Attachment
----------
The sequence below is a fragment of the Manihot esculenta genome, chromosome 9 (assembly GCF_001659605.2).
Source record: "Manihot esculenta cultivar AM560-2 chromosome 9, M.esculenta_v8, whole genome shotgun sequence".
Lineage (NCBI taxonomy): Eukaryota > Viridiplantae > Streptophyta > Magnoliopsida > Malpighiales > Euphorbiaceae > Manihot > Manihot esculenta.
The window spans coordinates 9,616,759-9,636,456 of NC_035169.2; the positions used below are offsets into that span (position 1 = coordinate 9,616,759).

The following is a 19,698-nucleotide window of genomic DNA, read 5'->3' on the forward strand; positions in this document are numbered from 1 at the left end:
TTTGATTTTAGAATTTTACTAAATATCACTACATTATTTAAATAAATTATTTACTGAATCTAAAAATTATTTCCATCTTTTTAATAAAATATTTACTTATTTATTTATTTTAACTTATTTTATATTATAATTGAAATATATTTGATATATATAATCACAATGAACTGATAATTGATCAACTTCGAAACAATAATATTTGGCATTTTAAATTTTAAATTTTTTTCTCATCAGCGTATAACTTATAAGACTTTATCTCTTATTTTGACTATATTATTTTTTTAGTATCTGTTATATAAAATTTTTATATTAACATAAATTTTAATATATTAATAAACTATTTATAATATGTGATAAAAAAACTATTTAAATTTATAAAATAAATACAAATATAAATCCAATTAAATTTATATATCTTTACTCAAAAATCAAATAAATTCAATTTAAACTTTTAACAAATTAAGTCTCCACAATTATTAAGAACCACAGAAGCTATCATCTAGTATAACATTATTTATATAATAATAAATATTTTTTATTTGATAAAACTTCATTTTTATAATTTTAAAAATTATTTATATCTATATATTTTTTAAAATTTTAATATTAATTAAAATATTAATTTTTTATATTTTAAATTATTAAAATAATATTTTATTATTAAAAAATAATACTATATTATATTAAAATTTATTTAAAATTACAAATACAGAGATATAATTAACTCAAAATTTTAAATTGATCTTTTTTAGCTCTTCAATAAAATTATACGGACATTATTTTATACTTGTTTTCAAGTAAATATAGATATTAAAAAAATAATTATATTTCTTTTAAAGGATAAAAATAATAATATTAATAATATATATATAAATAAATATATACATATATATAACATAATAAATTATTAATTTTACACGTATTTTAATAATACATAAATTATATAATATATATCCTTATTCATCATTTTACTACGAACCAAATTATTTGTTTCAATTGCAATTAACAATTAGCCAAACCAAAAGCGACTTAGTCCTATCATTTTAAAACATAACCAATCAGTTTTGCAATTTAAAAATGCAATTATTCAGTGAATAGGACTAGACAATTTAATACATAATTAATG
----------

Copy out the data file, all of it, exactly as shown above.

The sequence below is a fragment of the Manihot esculenta genome, chromosome 9 (assembly GCF_001659605.2).
Source record: "Manihot esculenta cultivar AM560-2 chromosome 9, M.esculenta_v8, whole genome shotgun sequence".
Lineage (NCBI taxonomy): Eukaryota > Viridiplantae > Streptophyta > Magnoliopsida > Malpighiales > Euphorbiaceae > Manihot > Manihot esculenta.
The window spans coordinates 9,616,759-9,636,456 of NC_035169.2; the positions used below are offsets into that span (position 1 = coordinate 9,616,759).

The following is a 19,698-nucleotide window of genomic DNA, read 5'->3' on the forward strand; positions in this document are numbered from 1 at the left end:
TTTGATTTTAGAATTTTACTAAATATCACTACATTATTTAAATAAATTATTTACTGAATCTAAAAATTATTTCCATCTTTTTAATAAAATATTTACTTATTTATTTATTTTAACTTATTTTATATTATAATTGAAATATATTTGATATATATAATCACAATGAACTGATAATTGATCAACTTCGAAACAATAATATTTGGCATTTTAAATTTTAAATTTTTTTCTCATCAGCGTATAACTTATAAGACTTTATCTCTTATTTTGACTATATTATTTTTTTAGTATCTGTTATATAAAATTTTTATATTAACATAAATTTTAATATATTAATAAACTATTTATAATATGTGATAAAAAAACTATTTAAATTTATAAAATAAATACAAATATAAATCCAATTAAATTTATATATCTTTACTCAAAAATCAAATAAATTCAATTTAAACTTTTAACAAATTAAGTCTCCACAATTATTAAGAACCACAGAAGCTATCATCTAGTATAACATTATTTATATAATAATAAATATTTTTTATTTGATAAAACTTCATTTTTATAATTTTAAAAATTATTTATATCTATATATTTTTTAAAATTTTAATATTAATTAAAATATTAATTTTTTATATTTTAAATTATTAAAATAATATTTTATTATTAAAAAATAATACTATATTATATTAAAATTTATTTAAAATTACAAATACAGAGATATAATTAACTCAAAATTTTAAATTGATCTTTTTTAGCTCTTCAATAAAATTATACGGACATTATTTTATACTTGTTTTCAAGTAAATATAGATATTAAAAAAATAATTATATTTCTTTTAAAGGATAAAAATAATAATATTAATAATATATATATAAATAAATATATACATATATATAACATAATAAATTATTAATTTTACACGTATTTTAATAATACATAAATTATATAATATATATCCTTATTCATCATTTTACTACGAACCAAATTATTTGTTTCAATTGCAATTAACAATTAGCCAAACCAAAAGCGACTTAGTCCTATCATTTTAAAACATAACCAATCAGTTTTGCAATTTAAAAATGCAATTATTCAGTGAATAGGACTAGACAATTTAATACATAATTAATG